Modern geostatistics: computational BME analysis in the light of uncertain physical knowledge – the Equus Beds study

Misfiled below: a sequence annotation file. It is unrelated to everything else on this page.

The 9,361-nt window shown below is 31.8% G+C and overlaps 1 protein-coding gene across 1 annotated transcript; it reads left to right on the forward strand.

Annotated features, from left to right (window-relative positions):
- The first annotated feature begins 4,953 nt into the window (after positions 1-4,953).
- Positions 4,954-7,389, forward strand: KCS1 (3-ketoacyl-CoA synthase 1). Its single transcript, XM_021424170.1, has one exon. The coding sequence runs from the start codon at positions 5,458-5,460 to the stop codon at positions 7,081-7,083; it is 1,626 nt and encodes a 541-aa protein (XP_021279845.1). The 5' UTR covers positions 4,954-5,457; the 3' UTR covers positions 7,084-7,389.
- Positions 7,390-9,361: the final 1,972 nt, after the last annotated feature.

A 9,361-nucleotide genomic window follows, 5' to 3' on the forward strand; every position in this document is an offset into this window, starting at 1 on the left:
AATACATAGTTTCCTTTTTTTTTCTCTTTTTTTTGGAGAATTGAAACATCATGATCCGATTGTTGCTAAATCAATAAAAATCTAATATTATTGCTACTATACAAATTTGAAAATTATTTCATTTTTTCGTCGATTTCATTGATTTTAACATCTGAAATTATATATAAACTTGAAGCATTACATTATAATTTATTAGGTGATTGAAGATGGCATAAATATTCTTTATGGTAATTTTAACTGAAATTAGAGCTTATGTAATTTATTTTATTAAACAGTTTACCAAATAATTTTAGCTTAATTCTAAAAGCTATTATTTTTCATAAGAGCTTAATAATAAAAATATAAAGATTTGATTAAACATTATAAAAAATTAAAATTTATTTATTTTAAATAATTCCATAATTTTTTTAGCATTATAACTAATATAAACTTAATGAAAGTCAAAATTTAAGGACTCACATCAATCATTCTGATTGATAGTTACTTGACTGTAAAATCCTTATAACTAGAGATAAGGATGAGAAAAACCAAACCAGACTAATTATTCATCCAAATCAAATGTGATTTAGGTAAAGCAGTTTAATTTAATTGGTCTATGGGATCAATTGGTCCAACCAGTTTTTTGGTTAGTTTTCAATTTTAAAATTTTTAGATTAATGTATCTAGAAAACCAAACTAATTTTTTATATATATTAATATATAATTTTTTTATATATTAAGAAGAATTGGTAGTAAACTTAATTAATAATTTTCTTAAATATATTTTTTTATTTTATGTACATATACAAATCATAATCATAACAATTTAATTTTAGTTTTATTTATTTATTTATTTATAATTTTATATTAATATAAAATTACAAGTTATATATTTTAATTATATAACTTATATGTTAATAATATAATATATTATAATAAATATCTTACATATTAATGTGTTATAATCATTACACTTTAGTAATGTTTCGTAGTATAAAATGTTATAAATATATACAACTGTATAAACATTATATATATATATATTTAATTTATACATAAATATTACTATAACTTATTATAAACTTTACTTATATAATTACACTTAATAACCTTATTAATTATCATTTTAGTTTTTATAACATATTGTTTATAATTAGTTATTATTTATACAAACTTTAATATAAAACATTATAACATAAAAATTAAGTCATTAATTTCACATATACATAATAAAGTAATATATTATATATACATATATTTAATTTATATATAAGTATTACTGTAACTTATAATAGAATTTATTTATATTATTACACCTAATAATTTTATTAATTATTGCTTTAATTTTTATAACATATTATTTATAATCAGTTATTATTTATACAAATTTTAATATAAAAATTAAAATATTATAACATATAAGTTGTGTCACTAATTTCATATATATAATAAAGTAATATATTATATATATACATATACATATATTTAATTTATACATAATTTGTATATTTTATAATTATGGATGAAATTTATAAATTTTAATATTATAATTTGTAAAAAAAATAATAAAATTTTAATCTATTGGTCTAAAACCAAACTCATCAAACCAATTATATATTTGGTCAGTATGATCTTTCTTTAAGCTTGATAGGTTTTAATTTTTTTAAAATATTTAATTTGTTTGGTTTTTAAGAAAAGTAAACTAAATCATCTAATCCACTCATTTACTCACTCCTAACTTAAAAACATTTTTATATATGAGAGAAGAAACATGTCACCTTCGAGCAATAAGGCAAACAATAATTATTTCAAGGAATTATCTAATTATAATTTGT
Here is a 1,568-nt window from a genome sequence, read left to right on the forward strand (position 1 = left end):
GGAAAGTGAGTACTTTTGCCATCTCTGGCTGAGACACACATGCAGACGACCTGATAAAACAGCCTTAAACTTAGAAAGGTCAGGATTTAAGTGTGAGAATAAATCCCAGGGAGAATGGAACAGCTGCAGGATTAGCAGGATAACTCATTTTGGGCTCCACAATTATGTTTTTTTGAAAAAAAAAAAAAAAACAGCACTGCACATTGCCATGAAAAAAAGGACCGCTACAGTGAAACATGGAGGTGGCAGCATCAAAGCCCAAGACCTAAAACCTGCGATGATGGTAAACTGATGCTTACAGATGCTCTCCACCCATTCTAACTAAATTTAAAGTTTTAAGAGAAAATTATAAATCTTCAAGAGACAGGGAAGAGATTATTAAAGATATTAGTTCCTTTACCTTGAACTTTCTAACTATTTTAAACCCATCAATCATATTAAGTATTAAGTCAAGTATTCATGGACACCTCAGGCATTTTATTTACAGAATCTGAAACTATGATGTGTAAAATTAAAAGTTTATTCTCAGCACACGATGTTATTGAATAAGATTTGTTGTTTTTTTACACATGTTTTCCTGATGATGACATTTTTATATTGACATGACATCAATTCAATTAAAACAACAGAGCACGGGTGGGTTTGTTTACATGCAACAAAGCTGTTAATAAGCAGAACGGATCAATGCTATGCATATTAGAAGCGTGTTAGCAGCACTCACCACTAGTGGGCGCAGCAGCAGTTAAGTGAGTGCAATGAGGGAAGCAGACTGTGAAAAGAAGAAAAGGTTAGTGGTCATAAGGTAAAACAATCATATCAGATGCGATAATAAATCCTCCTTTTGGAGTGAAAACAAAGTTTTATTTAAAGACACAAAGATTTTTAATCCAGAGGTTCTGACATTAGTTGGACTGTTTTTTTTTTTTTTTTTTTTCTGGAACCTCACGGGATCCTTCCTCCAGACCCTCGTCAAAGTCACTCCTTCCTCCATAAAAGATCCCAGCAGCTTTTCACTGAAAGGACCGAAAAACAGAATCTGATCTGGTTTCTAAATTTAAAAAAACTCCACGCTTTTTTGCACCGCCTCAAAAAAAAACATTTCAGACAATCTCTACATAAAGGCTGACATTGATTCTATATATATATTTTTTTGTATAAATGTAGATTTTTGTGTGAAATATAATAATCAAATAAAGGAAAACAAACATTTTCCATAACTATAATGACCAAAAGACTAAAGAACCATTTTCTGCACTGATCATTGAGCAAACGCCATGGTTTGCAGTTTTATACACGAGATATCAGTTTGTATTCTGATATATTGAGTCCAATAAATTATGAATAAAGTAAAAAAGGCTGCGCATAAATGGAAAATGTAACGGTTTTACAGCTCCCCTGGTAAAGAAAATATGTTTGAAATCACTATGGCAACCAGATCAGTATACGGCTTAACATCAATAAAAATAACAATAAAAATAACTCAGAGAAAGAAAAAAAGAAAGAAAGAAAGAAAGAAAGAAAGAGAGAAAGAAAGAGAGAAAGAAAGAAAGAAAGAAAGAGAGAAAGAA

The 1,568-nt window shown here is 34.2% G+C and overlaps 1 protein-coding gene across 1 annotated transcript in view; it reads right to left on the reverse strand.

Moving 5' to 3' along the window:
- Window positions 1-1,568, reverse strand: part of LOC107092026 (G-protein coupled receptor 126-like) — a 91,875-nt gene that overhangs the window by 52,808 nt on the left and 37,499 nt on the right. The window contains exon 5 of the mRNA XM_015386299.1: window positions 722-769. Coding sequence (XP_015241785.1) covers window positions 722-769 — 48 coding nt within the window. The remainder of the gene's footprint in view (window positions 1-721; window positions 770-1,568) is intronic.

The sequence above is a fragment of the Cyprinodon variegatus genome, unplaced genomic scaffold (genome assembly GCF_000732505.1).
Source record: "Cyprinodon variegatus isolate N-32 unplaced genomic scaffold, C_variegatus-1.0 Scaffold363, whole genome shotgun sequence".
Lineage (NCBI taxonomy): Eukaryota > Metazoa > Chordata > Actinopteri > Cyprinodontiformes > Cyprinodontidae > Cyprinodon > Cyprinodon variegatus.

This paper is concerned with a computational formulation of the Bayesian maximum entropy (BME) mapping method, which can handle rigorously and efficiently spatiotemporal applications of considerable practical importance. BME is a method of modern geostatistics that can integrate and process physical knowledge that belongs to two major bases: general knowledge (i.e., obtained from general principles and laws, summary statistics and background information), and specificatory knowledge (i.e., obtained through experience with the specific situation). BME allows considerable flexibility regarding the choice of an appropriate spatiotemporal map, offers a complete assessment of the mapping uncertainty and contributes to the scientific understanding of the underlying natural phenomenon. Valuable insight is gained by studying a spatiotemporal data set representing water-level elevations at the Equus Beds aquifer (Kansas). Numerical results show that, as was expected in theory, classical geostatistics analysis is obtained as a special case of the considerably more general BME approach. Moreover, modern geostatistical analysis in terms of BME offers more accurate and informative results in practice, by incorporating various sources of physical knowledge that cannot be processed by the classical methods.
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